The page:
Monthly Archives: November 2019

How Hearing Loss is Connected to Cognitive Decline

As we grow older, we are at a higher risk of having our cognitive skills and hearing decline. This often results in what’s called “senior moments” which occur more frequently when you’re genetically inclined towards dementia. Essentially, what this means is that as we grow older the connections between our brain cells become damaged or lost (a.k.a. brain atrophy, cognitive decline). The Link Between Cognitive Decline and Your Hearing In addition, there have been numerous studies conducted that show a definite association between hearing loss Read More +

What Older Women Gain From Fitness

Older women can reap some great benefits from exercising, including building muscle, gaining strength, and increasing both their stamina and their flexibility. This will also allow you to overcome things that most people commonly associate with aging like atrophy and concerns with bone density. Of course, you’ll need the correct plan, including some focus on your nutrition, for this to work. You’ll also need to approach this plan with a positive attitude. Considering we’re living in an age of instant gratification, maintaining this type of Read More +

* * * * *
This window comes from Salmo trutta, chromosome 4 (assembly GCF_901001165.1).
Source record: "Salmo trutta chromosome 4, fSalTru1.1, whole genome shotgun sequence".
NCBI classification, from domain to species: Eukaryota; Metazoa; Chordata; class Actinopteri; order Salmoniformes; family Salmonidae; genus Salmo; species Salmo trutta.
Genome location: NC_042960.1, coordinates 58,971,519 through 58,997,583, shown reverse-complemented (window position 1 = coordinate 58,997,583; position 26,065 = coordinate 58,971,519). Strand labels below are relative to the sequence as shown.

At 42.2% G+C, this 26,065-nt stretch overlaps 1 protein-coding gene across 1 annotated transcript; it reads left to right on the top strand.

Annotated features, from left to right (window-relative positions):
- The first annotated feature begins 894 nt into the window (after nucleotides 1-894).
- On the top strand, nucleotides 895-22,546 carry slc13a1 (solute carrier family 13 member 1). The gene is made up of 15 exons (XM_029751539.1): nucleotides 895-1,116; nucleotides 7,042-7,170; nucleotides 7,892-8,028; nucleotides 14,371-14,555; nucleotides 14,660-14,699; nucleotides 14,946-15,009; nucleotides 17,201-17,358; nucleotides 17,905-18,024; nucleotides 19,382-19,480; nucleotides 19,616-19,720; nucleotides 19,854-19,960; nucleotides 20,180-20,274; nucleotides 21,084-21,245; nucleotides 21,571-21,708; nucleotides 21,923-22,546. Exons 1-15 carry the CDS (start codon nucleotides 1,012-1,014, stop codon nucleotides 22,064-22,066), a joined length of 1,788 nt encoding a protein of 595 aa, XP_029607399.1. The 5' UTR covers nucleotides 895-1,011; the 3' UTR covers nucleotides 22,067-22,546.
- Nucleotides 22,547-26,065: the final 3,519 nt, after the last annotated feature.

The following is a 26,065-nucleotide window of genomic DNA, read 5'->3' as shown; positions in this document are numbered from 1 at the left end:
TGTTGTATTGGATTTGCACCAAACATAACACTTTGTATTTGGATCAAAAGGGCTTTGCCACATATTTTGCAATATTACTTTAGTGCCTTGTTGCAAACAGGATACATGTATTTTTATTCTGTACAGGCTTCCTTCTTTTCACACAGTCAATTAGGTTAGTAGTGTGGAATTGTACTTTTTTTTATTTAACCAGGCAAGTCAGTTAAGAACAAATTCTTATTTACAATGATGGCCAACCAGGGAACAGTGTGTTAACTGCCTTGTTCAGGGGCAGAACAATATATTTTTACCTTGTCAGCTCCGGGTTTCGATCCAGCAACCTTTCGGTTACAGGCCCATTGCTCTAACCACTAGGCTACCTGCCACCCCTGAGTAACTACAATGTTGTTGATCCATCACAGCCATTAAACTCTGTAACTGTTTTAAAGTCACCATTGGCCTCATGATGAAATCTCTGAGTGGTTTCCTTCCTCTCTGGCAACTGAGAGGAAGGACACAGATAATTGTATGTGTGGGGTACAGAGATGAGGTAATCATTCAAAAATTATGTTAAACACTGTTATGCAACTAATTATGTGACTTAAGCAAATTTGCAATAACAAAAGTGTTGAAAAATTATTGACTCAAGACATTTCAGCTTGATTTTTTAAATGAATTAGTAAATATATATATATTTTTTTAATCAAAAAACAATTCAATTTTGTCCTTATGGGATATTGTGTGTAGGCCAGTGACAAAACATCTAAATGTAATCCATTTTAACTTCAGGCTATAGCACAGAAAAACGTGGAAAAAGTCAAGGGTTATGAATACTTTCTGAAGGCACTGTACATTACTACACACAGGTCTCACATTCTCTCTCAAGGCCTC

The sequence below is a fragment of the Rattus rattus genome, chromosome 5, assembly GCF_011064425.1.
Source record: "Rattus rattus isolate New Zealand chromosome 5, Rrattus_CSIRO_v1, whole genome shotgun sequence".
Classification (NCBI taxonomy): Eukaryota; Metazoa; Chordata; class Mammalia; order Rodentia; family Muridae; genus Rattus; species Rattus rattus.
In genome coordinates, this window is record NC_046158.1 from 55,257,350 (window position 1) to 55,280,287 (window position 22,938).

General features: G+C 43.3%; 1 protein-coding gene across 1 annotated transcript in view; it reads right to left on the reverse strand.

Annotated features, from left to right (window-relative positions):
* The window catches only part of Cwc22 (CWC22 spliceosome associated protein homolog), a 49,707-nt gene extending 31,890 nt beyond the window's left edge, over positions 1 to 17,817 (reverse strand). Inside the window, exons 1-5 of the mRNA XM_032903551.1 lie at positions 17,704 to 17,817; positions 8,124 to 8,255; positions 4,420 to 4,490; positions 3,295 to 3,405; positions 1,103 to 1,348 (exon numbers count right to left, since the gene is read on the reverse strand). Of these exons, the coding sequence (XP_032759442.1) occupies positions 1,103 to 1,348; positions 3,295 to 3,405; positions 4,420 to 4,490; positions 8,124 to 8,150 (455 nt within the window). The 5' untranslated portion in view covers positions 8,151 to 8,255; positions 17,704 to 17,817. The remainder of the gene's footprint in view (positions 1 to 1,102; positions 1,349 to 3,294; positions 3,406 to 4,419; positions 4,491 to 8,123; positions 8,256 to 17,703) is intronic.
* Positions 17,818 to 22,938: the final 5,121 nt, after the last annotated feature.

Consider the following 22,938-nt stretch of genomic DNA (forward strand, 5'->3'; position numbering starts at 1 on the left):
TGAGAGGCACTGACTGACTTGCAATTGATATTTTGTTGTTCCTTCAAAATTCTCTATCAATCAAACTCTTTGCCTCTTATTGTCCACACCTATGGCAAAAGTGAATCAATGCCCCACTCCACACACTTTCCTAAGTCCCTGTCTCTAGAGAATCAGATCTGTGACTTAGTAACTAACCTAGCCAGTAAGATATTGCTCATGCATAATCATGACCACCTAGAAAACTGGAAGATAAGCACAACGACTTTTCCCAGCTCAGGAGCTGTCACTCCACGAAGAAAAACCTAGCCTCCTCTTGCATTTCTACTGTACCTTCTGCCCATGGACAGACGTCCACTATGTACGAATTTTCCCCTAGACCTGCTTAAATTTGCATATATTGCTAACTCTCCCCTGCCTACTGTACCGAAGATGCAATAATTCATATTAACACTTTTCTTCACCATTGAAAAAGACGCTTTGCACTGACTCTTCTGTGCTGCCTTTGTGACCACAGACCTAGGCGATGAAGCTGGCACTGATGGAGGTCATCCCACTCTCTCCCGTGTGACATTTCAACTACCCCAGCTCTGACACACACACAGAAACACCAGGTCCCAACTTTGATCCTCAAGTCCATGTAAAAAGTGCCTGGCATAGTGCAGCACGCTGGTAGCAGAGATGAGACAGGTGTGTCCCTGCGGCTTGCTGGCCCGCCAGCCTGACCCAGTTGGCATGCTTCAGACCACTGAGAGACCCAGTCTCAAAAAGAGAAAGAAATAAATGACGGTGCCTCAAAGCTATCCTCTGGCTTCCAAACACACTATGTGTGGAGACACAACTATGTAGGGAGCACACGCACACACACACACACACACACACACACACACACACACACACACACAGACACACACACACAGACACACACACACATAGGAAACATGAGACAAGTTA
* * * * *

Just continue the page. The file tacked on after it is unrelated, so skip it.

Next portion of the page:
What Sleep is Like for Seniors

Throughout the various stages of our lives we face different challenges when it comes to sleeping. Oftentimes, sleeping grows quite complicated when you’re a middle-aged adult. This is because your hormones that affect your sleep and your circadian rhythm starts changing. You’re also more likely to suffer from health issues that affect your sleep, such as chronic stress. What Sleep is Like When You’re in Your 60s While it seems unfair that when your life starts to become more sleep friendly your ability to sleep Read More +

How Bifocals May Increase Your Risk Of Falling

Unfortunately, falls are an extremely common problem for seniors. Not only do they oftentimes result in significant injuries, but these injuries can greatly decrease a person’s quality of life and may even result in their death. Nevertheless, the U.S. Centers for Disease Control says that one in four people over the age of 65 fall every year. This leads to many of them being admitted to the hospital with injuries costing around $67 billion per year for all involved. How to Reduce the Burden of Read More +